order to create a video-on-demand package.

A distribution exec at one programmer said
selling SVOD windows reduces the amount he
needs to charge cable operators. “I thought the
industry had made some good strides, thinking
from the consumer perspective,” the distributor
said. “You’ve got to extend the value equation
for the people who write a monthly check.”

Defining a Fair Share

But Time Warner Cable appears to be seeking
more. “That’s not good enough for them,”
says one senior distribution exec. Time Warner
Cable might want all of a season’s episodes
available to subscribers on its VOD systems. In
addition, they want to get the entire library of those shows’ episodes that CBS sells to Netflix,
according to the distribution executive.

“Distributors would like to have everything
behind the pay wall,” said the distributor,
referring to authentication, which allows
only paid subscribers to view online content.
And one big difference between broadcast
networks and cable networks is that very little
cable content is available via free streaming,
the way you can find broadcast shows on, or

Time Warner Cable also seems to want to
put restrictions on CBS in terms of pricing of
shows to third parties. One deal that seems
to chafe distributors is the arrangement CBS
made with Amazon to stream new episodes
of the summer hit Under the Dome four days
after they appear on broadcast.

“I’ll bet Time Warner is sitting there saying,
‘You can’t do that,’” said one distribution
exec. “And [Moonves] is saying, ‘I couldn’t
have produced the show unless I had a check
from Amazon. Are you going to step up and
pay me $750,000 to make the show?’”

It is unclear what type of products, if any,
Time Warner Cable would put together with
whatever extra digital rights it obtains in the
negotiations. “I’m not sure how this makes
life better for the Time Warner customer,” the
distribution exec said.

Value Judgments

But how much are digital rights worth to
the cable operator when viewers don’t need to
subscribe to watch broadcasters’ content? “The
broadcaster comes to us with significantly increasing
demands based on the value of their
content. But when the content is free online or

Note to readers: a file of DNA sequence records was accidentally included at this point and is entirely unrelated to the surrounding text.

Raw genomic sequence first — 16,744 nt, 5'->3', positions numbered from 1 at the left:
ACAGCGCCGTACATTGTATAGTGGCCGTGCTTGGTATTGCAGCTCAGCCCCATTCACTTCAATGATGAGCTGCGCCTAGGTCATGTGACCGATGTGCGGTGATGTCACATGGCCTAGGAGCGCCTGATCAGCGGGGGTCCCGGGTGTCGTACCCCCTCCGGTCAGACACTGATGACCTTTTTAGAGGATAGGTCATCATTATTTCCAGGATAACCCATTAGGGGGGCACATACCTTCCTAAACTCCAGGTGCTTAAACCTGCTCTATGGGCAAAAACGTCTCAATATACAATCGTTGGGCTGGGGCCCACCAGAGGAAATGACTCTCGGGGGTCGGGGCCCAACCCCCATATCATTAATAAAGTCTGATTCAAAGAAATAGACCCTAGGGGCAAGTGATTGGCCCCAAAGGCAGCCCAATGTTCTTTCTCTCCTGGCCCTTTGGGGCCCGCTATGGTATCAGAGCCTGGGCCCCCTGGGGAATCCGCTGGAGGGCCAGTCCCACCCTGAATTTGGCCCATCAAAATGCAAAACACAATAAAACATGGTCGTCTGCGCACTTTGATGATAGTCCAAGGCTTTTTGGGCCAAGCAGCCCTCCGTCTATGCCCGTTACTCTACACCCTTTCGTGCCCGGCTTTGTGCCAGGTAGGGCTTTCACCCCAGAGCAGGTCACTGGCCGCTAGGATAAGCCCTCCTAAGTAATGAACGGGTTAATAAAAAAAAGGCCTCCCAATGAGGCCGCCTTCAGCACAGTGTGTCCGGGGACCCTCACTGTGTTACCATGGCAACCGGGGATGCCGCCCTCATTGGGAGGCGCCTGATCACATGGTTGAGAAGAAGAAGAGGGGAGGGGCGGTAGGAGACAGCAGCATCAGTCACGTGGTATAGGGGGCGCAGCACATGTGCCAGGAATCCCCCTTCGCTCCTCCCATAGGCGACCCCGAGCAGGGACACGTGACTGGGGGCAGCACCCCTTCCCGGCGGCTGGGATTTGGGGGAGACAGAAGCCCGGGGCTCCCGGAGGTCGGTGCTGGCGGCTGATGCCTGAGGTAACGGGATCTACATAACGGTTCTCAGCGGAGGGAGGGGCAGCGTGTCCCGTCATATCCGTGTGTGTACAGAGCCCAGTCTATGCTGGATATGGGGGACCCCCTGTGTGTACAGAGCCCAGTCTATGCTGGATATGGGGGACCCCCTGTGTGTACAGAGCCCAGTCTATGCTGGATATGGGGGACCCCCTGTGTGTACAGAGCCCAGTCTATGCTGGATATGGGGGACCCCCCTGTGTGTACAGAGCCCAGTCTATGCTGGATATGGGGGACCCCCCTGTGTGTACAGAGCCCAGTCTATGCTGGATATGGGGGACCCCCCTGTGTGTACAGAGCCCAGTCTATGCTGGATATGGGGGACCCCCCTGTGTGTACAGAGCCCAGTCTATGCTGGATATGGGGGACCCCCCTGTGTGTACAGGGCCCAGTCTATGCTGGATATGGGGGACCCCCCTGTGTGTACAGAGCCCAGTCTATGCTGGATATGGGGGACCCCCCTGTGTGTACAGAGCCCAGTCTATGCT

available for a very nominal amount, it raises
the question of value,” says ACA’s Polka. “I’ve
watched Under the Dome on Amazon. I love
the Amazon platform. But at the same time, it
definitely raises that issue for our members.”

Other programmers say CBS can’t back
down on controlling its digital rights. “I just
don’t think CBS can afford to give up free
digital rights. That’s just an IP killer,” said another
distribution executive. “I think they’ll
end up taking a little bit less on retrans and
hold onto the ability to monetize the backend.
I would hold onto my back-end and take
a little bit less on retrans.”

Analysts says CBS, the top-rated broadcast
net, is seeking a raise in retrans payments
from Time Warner Cable from about 75 cents
per sub per month to about $2 at the end of the multi-year deal. Even with operators such
as Time Warner Cable putting up more resistance,
as Flynn starts to update her retransmission
revenue projections, she expects them
to be higher than the current set of numbers.

While rising fees are good for broadcasters
in the short term, they could damage the business.
“Obviously, MSOs are seeing their video
margins drop,” Flynn said. “How long are they
going to do that before they raise fees more?
And then potential cord-cutting increases
more, and then retrans fees don’t grow as much [because the number of subscribers falls]?”

Analyst Brian Wieser of Pivotal Research said
broadcasters are counting on ever-rising retrans
fees. CBS takes in about $1 billion in retrans
revenue and reverse compensation payments
from the retrans money taken in by its affiliated
stations. Nearly all of that drops to the bottom
line, which is very significant for a company that
generates total cash flow of $2 billion-$3 billion.

Everything That Rises Must Convert

But Wieser believes there is risk that rising retrans
revenue can’t go on forever, even if there
are no signs of action being taken right now.
He’s also of a mind that the entire CBS-Time
Warner Cable dispute is all about the money.

“That still strikes me as a smoke screen,”
Wieser said. “This is about, can they get the
like-to-like linear live broadcast from a buck to
two bucks over some period of time and make
sure they get the appropriate jump for Showtime.
The digital rights thing, I don’t know. Maybe
it’s a bigger issue than I’m giving it credit for.”

Polka thinks change is inevitable as well. “The
worst-case scenario is the further perpetuation
of a failed regulatory regime where these kinds
of major disputes become increasingly more
common,” he said. “Deals will get done, but just
because a deal gets done doesn’t mean that’s the
best thing for consumers, particularly when the
whole system is built on a rotting set of regulations
that are not helping consumers but rather
hurting them. If the best result is an increasingly
bad result for consumers, then consumers don’t
have a lot to look forward to.”